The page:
January 15, 2018HIV/AIDS
Antiretroviral therapy (ART) benefits the health of people living with HIV, prolongs their lives and prevents transmission of the virus to others. If taken daily as directed, ART can reduce viral load -- the amount of HIV in the blood -- to levels that are undetectable with standard tests. However, the virus remains dormant in a small number of immune cells, and people living with HIV must take ART daily to keep the virus suppressed. If a person with ART-suppressed HIV stops taking medication, viral load will almost invariably rebound to high levels. Studies are now underway to develop therapeutic strategies to induce sustained ART-free remission --the absence of viral rebound following discontinuation of ART. Clinical trials to assess the efficacy of such experimental therapies may require participants to temporarily stop taking ART, an approach known as analytical treatment interruption, or ATI.
According to an article published in PLOS Pathogens (11 January 2018), a short-term pause in HIV treatment during a carefully monitored clinical trial does not lead to lasting expansion of the HIV reservoir nor cause irreversible damage to the immune system. The study was designed to better understand the immunologic and virologic effects of ATI. For the study, blood samples were analyzed from 10 volunteers who had participated in a clinical trial evaluating whether infusions of a broadly neutralizing antibody could control HIV in the absence of ART. During the trial, participants temporarily stopped taking ART subsequently experienced viral rebound and resumed ART 22 to 115 days after stopping. While treatment was paused, the participants' HIV reservoirs expanded along with increases in viral load, and abnormalities in the participants' immune cells was observed. However, six to 12 months after the participants resumed ART, the size of the HIV reservoirs and the immune parameters returned to levels observed prior to ATI.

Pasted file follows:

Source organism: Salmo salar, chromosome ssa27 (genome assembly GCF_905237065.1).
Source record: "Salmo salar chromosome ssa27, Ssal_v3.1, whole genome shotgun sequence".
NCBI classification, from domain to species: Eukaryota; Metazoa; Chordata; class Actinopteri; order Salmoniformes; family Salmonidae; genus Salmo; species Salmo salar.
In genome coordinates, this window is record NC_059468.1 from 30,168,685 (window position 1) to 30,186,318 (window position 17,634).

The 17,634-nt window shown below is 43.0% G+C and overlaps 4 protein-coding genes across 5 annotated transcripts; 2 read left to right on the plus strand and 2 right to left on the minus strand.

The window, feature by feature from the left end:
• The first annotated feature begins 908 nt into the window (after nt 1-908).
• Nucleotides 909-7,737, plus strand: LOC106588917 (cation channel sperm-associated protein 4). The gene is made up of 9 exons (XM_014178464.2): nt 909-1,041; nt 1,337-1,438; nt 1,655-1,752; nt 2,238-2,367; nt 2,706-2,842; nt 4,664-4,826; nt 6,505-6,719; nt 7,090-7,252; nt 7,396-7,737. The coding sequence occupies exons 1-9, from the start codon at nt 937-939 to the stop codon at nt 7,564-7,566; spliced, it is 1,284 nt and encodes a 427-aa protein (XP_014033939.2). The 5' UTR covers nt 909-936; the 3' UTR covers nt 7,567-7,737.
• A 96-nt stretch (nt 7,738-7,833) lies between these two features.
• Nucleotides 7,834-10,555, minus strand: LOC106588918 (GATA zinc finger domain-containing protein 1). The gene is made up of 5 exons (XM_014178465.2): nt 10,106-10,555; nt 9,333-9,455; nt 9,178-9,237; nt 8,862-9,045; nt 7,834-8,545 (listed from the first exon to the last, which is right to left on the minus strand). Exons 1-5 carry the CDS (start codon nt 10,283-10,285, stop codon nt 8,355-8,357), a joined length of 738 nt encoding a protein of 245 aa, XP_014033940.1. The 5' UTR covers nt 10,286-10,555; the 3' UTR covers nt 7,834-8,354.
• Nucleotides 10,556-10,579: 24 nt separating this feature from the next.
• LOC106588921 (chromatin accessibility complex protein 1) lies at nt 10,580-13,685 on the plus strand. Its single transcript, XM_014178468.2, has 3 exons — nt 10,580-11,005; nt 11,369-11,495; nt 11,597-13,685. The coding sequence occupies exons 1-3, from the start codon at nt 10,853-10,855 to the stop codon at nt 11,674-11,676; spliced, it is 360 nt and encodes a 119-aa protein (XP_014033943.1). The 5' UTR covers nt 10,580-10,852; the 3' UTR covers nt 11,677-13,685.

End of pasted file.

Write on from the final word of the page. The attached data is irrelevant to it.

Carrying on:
According to the authors, the findings support the use of ATI in clinical trials to evaluate the efficacy of therapeutic strategies aimed at achieving sustained ART-free remission. However, the authors added that larger studies that do not involve any interventional drugs are needed to confirm and expand on these results. The authors are currently conducting a clinical trial to monitor the impacts of short-term ATI on a variety of immunologic and virologic parameters in people living with HIV.